As the annual supply of subsidised housing (the only housing that the poor can afford) is 6,000 to 8,000 units, the backlog in subsidised formal housing is likely to increase by nearly 20,000 per annum.
Where, therefore do the rest of Cape Towns people go? Obviously to informal settlements - and these, said Greeff, have to be accepted by the more affluent sections of the population as part of the solution.
Here too, however, there are problems because, for obvious reasons, the authorities cannot allow squatting on, or land invasions of, much of the open ground - even if they actually own it. Furthermore, shacks in informal settlements often cannot be extended, either because this is stipulated in the owners property rights or because they are already packed cheek-by-jowl close together.
As a result, while those who were the first in now legally own their shacks, all others are forced to pay them, or owners of subsidised formal housing, high rents to find somewhere to live.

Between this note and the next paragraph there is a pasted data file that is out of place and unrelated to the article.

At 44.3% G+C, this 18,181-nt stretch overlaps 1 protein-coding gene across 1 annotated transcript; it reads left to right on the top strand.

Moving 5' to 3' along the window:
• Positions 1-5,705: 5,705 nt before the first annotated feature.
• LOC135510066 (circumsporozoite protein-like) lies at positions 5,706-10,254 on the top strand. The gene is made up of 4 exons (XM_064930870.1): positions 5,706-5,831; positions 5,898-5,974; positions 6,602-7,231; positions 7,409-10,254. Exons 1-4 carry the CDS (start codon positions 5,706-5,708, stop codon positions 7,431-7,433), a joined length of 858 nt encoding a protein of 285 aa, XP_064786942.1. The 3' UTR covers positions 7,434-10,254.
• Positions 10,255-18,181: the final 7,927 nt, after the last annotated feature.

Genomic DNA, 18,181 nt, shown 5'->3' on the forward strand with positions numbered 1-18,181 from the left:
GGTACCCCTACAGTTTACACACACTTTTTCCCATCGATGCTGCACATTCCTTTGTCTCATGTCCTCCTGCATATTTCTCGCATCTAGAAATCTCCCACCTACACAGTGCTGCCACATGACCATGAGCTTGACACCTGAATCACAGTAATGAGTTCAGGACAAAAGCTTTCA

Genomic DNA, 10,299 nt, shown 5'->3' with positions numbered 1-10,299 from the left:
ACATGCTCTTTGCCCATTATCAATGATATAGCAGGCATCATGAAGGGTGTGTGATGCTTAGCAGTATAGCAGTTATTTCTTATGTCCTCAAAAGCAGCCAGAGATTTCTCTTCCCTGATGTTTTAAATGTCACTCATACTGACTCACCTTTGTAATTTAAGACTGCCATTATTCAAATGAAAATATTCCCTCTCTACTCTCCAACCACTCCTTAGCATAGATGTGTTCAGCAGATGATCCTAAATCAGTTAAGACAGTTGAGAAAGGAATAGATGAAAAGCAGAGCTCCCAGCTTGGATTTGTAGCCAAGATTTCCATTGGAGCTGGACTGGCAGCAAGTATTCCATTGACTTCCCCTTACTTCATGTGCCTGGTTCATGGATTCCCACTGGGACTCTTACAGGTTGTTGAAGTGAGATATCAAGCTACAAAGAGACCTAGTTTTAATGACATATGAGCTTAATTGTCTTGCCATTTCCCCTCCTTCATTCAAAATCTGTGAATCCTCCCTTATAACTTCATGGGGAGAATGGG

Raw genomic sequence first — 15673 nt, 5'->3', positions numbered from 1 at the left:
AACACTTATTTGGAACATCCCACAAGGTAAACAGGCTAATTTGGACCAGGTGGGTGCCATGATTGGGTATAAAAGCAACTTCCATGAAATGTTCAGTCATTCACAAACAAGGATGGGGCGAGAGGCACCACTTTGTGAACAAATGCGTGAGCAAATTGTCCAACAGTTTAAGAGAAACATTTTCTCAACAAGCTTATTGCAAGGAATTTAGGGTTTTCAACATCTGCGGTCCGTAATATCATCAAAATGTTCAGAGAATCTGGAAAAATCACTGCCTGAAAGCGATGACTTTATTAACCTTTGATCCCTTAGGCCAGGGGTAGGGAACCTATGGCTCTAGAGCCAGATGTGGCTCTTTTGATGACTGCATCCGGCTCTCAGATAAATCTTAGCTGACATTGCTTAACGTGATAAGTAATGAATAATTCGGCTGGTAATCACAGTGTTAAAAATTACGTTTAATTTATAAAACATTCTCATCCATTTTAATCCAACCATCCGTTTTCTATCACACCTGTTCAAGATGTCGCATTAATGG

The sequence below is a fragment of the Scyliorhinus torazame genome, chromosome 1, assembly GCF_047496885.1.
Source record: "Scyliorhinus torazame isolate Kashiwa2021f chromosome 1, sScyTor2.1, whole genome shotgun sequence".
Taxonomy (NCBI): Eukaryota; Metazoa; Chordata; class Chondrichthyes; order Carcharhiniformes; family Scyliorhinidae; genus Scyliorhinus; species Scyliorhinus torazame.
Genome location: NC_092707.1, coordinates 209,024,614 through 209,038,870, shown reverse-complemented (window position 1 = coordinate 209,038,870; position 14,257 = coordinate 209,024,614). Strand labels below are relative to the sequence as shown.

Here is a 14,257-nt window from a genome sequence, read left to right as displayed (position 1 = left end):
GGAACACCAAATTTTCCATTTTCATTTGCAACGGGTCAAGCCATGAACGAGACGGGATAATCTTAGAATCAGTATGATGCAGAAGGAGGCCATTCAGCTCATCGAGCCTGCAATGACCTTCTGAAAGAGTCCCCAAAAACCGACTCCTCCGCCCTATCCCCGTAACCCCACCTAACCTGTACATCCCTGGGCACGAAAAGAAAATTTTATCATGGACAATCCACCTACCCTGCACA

Adlards report, said Greeff, shows that because extensions to informal settlements have been so difficult to achieve, on average every ten poor households now have another eight living with them - and this figure can only increase.
Adlard, said Greeff, has also shown that often the major threat to those living in informal settlements often comes from others in the area who were there earlier either in subsidised formal housing nearby or in the original shacks and who, understandably, resent the downgrading of their area and the strain on basic services such as sewerage that the later arrivals cause.